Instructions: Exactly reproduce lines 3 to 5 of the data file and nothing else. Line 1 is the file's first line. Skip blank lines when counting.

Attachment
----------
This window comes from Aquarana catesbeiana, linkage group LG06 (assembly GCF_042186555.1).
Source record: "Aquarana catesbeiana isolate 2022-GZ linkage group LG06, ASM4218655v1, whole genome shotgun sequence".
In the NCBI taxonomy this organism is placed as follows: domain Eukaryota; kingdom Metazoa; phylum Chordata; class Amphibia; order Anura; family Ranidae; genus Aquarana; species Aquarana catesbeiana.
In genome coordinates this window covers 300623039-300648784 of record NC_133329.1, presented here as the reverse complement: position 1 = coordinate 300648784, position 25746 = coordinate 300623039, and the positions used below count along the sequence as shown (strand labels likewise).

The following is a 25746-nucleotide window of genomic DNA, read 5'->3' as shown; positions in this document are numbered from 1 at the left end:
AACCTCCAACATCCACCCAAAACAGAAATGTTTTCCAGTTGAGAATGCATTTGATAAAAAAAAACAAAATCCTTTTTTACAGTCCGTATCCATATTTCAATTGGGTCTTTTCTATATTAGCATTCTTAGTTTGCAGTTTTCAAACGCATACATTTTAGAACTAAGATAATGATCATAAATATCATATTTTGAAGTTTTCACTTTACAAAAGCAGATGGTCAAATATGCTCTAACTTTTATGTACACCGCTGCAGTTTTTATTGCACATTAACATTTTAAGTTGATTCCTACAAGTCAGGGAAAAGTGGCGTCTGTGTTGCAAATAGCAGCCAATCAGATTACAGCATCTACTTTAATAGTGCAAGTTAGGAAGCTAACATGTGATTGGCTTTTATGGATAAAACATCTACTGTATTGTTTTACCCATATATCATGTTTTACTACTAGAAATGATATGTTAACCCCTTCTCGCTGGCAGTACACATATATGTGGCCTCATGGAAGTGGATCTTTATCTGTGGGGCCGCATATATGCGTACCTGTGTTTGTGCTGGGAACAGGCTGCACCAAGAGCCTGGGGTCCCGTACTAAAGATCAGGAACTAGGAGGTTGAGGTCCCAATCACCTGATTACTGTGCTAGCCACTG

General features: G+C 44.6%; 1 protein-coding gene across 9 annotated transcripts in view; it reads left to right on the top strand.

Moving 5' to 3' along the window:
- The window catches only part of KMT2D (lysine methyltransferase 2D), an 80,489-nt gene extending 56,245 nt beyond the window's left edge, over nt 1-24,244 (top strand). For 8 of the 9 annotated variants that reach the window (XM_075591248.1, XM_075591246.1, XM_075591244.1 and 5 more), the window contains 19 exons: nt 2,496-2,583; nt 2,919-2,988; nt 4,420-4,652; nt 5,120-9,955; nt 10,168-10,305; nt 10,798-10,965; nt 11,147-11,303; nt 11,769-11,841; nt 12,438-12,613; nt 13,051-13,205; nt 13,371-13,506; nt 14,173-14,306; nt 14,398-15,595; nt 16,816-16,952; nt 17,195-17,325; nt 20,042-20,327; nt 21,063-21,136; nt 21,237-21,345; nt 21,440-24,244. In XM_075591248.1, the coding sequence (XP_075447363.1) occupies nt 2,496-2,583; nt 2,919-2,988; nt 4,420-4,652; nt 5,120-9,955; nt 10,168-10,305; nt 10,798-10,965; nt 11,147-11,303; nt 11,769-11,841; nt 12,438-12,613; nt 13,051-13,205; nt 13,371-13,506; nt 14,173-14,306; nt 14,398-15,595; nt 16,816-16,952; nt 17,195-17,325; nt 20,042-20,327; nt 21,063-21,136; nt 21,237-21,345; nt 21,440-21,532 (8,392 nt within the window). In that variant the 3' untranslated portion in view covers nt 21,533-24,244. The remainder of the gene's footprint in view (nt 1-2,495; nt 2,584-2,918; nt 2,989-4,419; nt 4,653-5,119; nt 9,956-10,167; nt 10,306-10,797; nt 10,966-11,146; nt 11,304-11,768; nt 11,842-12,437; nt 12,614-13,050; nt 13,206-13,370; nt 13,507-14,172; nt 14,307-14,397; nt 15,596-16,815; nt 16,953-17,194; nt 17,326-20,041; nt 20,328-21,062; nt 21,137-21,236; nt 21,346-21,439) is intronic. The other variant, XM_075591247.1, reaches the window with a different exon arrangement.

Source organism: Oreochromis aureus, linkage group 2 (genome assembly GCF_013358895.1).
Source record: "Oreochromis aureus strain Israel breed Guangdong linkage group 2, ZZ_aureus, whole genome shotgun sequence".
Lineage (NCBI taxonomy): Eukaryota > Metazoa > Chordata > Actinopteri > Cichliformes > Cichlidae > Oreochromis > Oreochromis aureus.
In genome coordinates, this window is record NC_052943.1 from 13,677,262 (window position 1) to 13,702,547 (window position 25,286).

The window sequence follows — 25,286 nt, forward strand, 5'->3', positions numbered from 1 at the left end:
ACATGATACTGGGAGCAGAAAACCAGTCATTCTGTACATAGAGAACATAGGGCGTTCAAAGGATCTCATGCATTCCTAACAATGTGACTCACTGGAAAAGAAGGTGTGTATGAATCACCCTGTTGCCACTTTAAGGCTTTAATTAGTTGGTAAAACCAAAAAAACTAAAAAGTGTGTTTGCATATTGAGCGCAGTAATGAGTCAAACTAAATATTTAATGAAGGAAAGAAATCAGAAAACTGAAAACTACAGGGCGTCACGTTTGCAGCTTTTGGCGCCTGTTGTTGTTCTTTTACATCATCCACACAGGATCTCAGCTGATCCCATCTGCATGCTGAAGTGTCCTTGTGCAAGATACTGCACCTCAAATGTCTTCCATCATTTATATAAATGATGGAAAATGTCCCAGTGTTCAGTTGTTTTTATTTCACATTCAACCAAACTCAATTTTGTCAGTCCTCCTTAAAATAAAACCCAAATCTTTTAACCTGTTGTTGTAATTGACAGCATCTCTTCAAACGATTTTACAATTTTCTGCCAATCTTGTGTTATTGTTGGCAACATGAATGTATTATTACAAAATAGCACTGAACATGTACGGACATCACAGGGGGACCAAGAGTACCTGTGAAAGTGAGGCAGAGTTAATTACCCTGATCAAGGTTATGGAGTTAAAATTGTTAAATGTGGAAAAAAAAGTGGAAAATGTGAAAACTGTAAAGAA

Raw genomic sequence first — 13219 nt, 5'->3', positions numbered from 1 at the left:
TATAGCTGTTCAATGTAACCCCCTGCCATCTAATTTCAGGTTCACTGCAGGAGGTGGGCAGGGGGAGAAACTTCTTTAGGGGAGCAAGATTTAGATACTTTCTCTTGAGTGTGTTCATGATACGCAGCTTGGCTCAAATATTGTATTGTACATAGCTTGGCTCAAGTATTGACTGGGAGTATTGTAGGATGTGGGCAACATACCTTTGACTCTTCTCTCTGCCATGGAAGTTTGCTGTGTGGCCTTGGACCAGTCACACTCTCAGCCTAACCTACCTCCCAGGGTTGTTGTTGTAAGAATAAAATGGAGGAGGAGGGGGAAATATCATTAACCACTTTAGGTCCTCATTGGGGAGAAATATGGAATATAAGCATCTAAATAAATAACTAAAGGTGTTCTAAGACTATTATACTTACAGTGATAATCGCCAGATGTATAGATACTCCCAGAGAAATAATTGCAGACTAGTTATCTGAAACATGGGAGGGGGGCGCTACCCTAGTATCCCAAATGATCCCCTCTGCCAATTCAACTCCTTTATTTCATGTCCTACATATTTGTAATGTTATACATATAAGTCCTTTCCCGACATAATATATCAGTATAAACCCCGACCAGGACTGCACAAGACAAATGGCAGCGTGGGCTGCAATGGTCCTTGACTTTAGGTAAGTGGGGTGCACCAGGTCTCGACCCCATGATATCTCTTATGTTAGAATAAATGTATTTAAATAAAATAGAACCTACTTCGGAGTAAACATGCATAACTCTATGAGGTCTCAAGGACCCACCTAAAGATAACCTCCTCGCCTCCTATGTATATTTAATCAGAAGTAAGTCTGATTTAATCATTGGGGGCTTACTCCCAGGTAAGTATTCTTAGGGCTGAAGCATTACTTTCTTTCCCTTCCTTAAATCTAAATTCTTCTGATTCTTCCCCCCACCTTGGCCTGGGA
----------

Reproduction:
In the NCBI taxonomy this organism is placed as follows: domain Eukaryota; kingdom Metazoa; phylum Chordata; class Amphibia; order Anura; family Ranidae; genus Aquarana; species Aquarana catesbeiana.
In genome coordinates this window covers 300623039-300648784 of record NC_133329.1, presented here as the reverse complement: position 1 = coordinate 300648784, position 25746 = coordinate 300623039, and the positions used below count along the sequence as shown (strand labels likewise).

The following is a 25746-nucleotide window of genomic DNA, read 5'->3' as shown; positions in this document are numbered from 1 at the left end: